A man reads a newspaper featuring a headline on Nigerian novelist Chinua Achebe's death, at a roadside in Calabar, on March 23, 2013. Nigerian novelist Chinua Achebe, who has been called the father of modern African literature, has died at the age of 82 in the United States. He published five novels, as well as collections of essays, poems, short stories, and a memoir about his experiences during Nigeria's 1967-1970 civil war. (AFP PHOTO/PIUS UTOMI EKPEI)

I happened to be in Nigeria when Professor Chinua Achebe quietly passed away last week at the age of 82 after a brief illness, and I personally witnessed the widespread shock and grief that followed the announcement of his death.

And while the general public is slowly coming to terms with the unfortunate news, leading public figures are lavishly praising Achebe’s impact and legacy, sometimes using deifying phrases that would have made Achebe – who was not prone to hubris  – wince if they had been uttered in his presence.

Memories of Achebe

“He was,” according to President Goodluck Jonathan, “legendary,” “frank, truthful and fearless,” “the conscience of the nation” and “an artist of the very first rank” who brought “immense fame and glory to his fatherland…and will live forever in the hearts and minds of present and future generations.”

Rotimi Amaechi, the Chairman of the Nigerian Governors’ Forum has described him as a “giant.” Simon Kolawole, a onetime newspaper editor, has compared him to a majestic iroko tree. Emeke Ihedioha, the Deputy Speaker of the House of Representatives, regards him as a “hero and towering titan of inestimable proportion,” while Asiwaju Bola Tinubu, who heads the main opposition party, has said via a spokesman that “Achebe’s words were like the arrows of God.”

The Nigerian political establishment’s eagerness to identify with Achebe is ironic, given that he despised the guys who run the show so profoundly that he firmly rejected, on two occasions (in 2004 and 2011), the awards they offered him, on the grounds that he didn’t feel able to accept honors from governments that had not only woefully failed to address problems like poverty but actively promoted socio-economic chaos and electoral thuggery.

Achebe, an austere yet passionate intellectual and activist who is frequently and justifiably described as “the Founding Father of African literature,” became an internationally-acclaimed author and citizen of the world decades ago.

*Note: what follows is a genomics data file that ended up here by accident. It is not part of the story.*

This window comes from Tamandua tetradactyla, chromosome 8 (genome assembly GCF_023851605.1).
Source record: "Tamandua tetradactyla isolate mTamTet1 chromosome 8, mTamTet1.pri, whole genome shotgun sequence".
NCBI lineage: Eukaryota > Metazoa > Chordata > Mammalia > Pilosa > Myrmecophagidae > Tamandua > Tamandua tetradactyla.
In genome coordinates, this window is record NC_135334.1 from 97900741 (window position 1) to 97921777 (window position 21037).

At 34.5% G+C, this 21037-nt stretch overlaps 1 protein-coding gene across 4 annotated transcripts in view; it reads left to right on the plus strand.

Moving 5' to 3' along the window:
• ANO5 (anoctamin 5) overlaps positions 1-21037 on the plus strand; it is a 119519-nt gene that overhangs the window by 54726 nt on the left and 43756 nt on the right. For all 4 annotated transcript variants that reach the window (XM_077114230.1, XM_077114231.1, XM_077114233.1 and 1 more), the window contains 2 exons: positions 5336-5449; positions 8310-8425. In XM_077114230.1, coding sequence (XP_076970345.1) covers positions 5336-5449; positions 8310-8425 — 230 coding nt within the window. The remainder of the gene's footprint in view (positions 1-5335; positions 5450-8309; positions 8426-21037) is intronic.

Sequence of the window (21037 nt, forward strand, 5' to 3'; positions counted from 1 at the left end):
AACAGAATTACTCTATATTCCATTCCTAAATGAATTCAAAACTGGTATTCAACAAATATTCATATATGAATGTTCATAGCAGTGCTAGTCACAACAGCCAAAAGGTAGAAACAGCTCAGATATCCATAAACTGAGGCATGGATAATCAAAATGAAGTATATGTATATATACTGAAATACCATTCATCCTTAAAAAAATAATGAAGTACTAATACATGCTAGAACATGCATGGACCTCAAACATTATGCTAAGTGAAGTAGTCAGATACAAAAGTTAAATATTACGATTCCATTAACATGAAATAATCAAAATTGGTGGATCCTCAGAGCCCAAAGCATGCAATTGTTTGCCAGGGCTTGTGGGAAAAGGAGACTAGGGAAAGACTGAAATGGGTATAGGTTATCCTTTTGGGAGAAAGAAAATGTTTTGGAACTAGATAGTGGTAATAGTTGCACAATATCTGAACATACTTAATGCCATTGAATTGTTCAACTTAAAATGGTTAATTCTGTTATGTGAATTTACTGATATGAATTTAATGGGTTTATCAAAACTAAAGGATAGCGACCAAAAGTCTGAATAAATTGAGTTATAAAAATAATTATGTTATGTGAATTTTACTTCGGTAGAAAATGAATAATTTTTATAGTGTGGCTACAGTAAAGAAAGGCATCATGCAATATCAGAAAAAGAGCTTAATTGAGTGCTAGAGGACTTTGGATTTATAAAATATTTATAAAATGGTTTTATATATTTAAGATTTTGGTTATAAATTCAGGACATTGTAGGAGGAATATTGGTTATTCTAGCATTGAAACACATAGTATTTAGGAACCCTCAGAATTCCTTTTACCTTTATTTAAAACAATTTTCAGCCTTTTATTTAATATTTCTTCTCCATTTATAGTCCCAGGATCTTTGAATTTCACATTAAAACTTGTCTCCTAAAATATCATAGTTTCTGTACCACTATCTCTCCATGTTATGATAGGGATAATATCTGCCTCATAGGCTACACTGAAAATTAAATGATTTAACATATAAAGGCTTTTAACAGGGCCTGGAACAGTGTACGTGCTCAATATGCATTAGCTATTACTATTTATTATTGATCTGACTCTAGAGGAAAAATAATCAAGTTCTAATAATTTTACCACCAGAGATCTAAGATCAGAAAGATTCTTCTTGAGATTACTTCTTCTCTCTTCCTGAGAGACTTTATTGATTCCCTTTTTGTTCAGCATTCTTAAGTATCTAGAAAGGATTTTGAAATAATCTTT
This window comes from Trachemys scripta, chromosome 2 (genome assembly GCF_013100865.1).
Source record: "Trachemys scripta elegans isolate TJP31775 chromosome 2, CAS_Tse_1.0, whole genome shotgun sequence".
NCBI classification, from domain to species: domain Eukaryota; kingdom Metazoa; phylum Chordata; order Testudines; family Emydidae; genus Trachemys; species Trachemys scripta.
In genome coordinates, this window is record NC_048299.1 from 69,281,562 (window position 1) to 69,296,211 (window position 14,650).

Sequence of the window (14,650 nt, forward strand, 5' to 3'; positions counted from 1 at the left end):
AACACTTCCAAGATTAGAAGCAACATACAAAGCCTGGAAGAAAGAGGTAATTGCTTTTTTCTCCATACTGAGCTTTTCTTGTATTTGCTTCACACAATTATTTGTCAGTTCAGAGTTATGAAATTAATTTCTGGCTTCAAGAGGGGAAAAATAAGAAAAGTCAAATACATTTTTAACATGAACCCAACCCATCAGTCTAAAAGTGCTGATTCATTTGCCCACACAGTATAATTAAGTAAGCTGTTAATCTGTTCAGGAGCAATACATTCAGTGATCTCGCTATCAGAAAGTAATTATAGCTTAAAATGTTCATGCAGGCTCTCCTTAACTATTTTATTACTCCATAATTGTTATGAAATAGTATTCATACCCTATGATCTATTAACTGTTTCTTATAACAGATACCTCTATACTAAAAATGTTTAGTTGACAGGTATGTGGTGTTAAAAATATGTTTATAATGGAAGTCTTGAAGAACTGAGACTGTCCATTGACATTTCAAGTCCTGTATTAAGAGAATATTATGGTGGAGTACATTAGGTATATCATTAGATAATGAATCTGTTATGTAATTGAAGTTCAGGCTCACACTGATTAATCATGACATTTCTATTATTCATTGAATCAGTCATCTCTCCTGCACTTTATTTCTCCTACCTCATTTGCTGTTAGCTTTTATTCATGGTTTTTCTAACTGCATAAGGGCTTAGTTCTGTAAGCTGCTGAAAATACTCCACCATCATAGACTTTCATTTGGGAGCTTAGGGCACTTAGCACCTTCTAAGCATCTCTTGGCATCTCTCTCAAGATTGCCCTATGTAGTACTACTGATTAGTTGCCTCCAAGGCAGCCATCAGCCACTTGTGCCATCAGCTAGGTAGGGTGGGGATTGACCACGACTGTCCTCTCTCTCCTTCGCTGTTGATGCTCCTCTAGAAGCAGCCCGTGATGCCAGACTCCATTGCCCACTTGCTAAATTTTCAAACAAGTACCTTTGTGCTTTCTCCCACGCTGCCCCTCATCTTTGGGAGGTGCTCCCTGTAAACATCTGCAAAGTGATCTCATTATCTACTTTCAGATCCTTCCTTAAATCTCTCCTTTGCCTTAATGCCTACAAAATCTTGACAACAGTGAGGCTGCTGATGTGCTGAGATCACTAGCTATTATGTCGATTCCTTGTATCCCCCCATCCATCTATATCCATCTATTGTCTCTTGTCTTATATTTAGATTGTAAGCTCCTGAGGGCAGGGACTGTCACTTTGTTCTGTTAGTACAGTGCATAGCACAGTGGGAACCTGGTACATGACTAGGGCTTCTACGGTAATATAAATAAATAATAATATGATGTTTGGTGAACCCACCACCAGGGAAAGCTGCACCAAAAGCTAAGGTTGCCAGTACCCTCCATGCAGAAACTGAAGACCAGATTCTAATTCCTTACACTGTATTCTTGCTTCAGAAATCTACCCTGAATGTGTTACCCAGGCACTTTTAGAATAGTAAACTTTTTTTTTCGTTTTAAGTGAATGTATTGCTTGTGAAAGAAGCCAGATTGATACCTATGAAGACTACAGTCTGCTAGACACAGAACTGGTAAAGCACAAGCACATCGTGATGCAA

When I went to the American embassy earlier on today to renew my visa, the young white diplomat who checked my application form took note of the fact that I am a journalist and asked me, in a friendly fashion, what I write about.

When I told him that I write about all sorts of stuff but was currently compiling an article about a famous African writer, he asked me whether the famous African writer was Chinua Achebe. When I said “yes,” his eyes lit up and he enthusiastically informed me that Achebe was one of his favorite authors.

The international influence of Achebe

Achebe’s standing definitely extended far beyond the shores of Nigeria, but he will always be most strongly linked to the land of his birth because it was the primary focus of his fiction, poetry and political commentaries.

Nigeria, a humid hothouse of contradictions whose coastline borders the oil-rich Gulf Of Guinea, made Achebe the gentleman he was, provided him with his first legion of fans and frustrated and inspired him in equal measure.

Achebe went from bitterly criticizing European colonialists to sadly and angrily despairing of the inept and increasingly corrupt African Independence advocates who took over from them and then betrayed entire populations.

Having dwelled on the fact that Christian missionaries persuaded us to embrace their version of spiritual salvation and abandon our own religious traditions, he wryly and wittily observed that when we closed our eyes to pray on their terms, we didn’t realize that when we re-opened our eyes, their imperial administrator brethren would have snatched our collective patrimony.